The Colorado Court of Appeals issued its opinion in Reid v. Berkowitz on Thursday, February 25, 2016.
Default Judgment—Premises Liability Act—Negligence—Exclusivity of Remedies.
Reid sustained injuries after falling through an unsecured guardrail at a construction site where Berkowitz was the general contractor. There were also subcontractors at the site. Reid sued Berkowitz, a landowner as defined by the Colorado Premises Liability Act (PLA). Berkowitz answered, made a jury demand, and designated the subcontractors as nonparties at fault. Reid amended his complaint to add claims of negligence against the subcontractors and named them as defendants.
The district court entered defaults against the subcontractors after they failed to answer and, after a damages hearing, the court entered judgments against them. The court made no findings on whether Berkowitz was vicariously liable for the judgments against the subcontractors.
The PLA claim against Berkowitz proceeded under a different judge to a jury trial at which the default judgments were not mentioned to the jurors. The jury awarded Reid damages, but despite Berkowitz’s request, was not instructed to apportion fault to the subcontractors nor to evaluate Reid’s comparative negligence.
On a prior appeal of the jury verdict, the Court of Appeals agreed that refusing the apportionment instruction was error but concluded the error was harmless because the subcontractors fault was imputable to Berkowitz, who had a nondelegable duty of care to Reid. The Court ordered a retrial solely on the issue of Reid’s comparative negligence, and a second jury allocated the fault 90% to Berkowitz and 10% to Reid. Berkowitz paid the amount awarded.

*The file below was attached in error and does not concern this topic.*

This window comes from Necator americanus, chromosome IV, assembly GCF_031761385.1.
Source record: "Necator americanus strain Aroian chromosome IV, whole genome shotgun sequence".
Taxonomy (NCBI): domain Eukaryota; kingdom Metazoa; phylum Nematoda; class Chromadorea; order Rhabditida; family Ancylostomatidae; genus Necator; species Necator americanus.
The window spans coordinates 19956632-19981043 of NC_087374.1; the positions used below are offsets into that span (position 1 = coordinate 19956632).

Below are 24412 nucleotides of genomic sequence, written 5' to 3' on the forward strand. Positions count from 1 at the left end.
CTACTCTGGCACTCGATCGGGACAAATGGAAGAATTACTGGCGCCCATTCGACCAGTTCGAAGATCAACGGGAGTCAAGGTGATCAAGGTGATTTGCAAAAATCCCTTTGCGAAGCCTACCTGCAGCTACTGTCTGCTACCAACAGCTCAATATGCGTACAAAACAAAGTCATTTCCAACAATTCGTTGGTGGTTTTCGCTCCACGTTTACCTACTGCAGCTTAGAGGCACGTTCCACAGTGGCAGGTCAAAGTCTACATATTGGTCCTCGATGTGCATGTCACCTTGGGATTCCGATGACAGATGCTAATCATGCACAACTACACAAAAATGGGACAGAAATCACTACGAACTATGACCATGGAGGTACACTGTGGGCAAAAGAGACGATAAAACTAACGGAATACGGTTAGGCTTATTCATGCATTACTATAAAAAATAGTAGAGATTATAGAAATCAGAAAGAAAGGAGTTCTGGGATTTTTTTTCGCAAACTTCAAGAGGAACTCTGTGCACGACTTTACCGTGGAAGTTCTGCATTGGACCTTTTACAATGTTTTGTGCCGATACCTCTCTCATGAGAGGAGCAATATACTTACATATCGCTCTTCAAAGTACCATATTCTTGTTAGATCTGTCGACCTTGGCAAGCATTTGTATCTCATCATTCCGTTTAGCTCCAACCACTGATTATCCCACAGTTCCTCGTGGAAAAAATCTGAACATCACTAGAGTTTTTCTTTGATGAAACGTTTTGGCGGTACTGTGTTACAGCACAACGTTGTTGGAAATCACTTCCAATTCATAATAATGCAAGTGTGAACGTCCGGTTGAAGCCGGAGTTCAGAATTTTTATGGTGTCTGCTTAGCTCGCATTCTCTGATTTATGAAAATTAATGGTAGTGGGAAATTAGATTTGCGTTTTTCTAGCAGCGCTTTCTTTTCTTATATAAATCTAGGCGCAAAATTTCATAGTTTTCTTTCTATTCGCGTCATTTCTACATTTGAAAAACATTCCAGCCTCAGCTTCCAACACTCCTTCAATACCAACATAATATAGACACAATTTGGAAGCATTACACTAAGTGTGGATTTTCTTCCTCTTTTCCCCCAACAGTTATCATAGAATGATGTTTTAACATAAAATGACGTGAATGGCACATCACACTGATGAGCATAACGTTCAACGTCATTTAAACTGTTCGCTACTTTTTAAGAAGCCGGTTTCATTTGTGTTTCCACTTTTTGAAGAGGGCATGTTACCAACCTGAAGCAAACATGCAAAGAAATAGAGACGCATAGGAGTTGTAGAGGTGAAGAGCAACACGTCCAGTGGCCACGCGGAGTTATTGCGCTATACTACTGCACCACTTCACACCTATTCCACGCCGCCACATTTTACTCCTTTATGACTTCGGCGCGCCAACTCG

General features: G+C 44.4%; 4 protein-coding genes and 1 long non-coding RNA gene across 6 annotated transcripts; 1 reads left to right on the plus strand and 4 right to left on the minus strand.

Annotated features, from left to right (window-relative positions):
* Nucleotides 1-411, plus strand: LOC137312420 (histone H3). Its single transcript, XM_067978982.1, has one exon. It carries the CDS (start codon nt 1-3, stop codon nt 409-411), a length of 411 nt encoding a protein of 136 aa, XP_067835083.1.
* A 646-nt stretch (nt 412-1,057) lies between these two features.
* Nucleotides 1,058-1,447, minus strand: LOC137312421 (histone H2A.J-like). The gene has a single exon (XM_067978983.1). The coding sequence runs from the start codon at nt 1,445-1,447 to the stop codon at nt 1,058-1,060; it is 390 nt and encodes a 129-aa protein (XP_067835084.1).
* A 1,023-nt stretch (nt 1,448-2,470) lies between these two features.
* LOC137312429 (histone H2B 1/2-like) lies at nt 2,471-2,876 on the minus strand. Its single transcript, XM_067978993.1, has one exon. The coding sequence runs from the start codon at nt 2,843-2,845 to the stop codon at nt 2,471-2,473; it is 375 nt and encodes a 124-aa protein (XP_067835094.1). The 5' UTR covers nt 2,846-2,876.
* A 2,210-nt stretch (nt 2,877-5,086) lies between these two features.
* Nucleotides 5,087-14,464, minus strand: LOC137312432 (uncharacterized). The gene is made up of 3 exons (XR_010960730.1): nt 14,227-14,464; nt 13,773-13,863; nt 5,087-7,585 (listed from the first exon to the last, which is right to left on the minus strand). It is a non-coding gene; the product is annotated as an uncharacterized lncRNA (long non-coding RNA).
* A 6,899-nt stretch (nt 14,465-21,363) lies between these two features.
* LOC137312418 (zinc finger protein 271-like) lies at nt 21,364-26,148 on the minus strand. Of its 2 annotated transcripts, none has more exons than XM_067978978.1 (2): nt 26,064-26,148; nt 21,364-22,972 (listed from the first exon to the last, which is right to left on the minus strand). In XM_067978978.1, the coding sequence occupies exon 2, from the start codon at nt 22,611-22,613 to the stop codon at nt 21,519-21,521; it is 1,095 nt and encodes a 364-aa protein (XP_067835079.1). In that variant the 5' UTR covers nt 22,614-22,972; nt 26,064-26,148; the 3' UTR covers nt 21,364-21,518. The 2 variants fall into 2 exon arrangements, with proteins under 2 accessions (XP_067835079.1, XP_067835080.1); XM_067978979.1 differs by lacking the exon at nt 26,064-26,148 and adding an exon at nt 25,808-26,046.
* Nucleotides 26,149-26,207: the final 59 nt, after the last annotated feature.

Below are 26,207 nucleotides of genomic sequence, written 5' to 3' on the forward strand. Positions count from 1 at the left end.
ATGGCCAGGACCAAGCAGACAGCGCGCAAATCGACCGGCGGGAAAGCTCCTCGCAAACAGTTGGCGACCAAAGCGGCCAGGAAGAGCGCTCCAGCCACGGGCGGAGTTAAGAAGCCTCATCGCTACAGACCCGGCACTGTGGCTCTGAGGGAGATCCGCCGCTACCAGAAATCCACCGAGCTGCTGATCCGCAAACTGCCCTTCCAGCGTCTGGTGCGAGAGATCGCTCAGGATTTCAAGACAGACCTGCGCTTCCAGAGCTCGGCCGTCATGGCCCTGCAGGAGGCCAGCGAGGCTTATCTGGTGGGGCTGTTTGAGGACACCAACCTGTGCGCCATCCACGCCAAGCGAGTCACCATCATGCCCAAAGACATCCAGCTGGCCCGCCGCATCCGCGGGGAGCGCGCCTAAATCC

Reid then moved for declaratory relief, requesting that the district court find Berkowitz liable for 90% of the default judgments entered against the subcontractors, plus simple interest. After a hearing, the court held Berkowitz liable for the entirety of the default judgments with compound interest.
On appeal, Berkowitz argued multiple theories in support of his assertion that the court erred in finding him liable for the amount of the default judgments entered against the subcontractors. The sole argument the Court addressed was whether Berkowitz could be simultaneously liable for damages as a landowner under the PLA and vicariously liable for a default judgment under negligence theories against his subcontractors. Based on the unambiguous language of the statute, the Court held that the PLA is an exclusive remedy against a landowner for injuries that occur as a result of conditions, activities, or circumstances on his property.
The judgment and orders were reversed and the case was remanded to vacate the judgments against Berkowitz.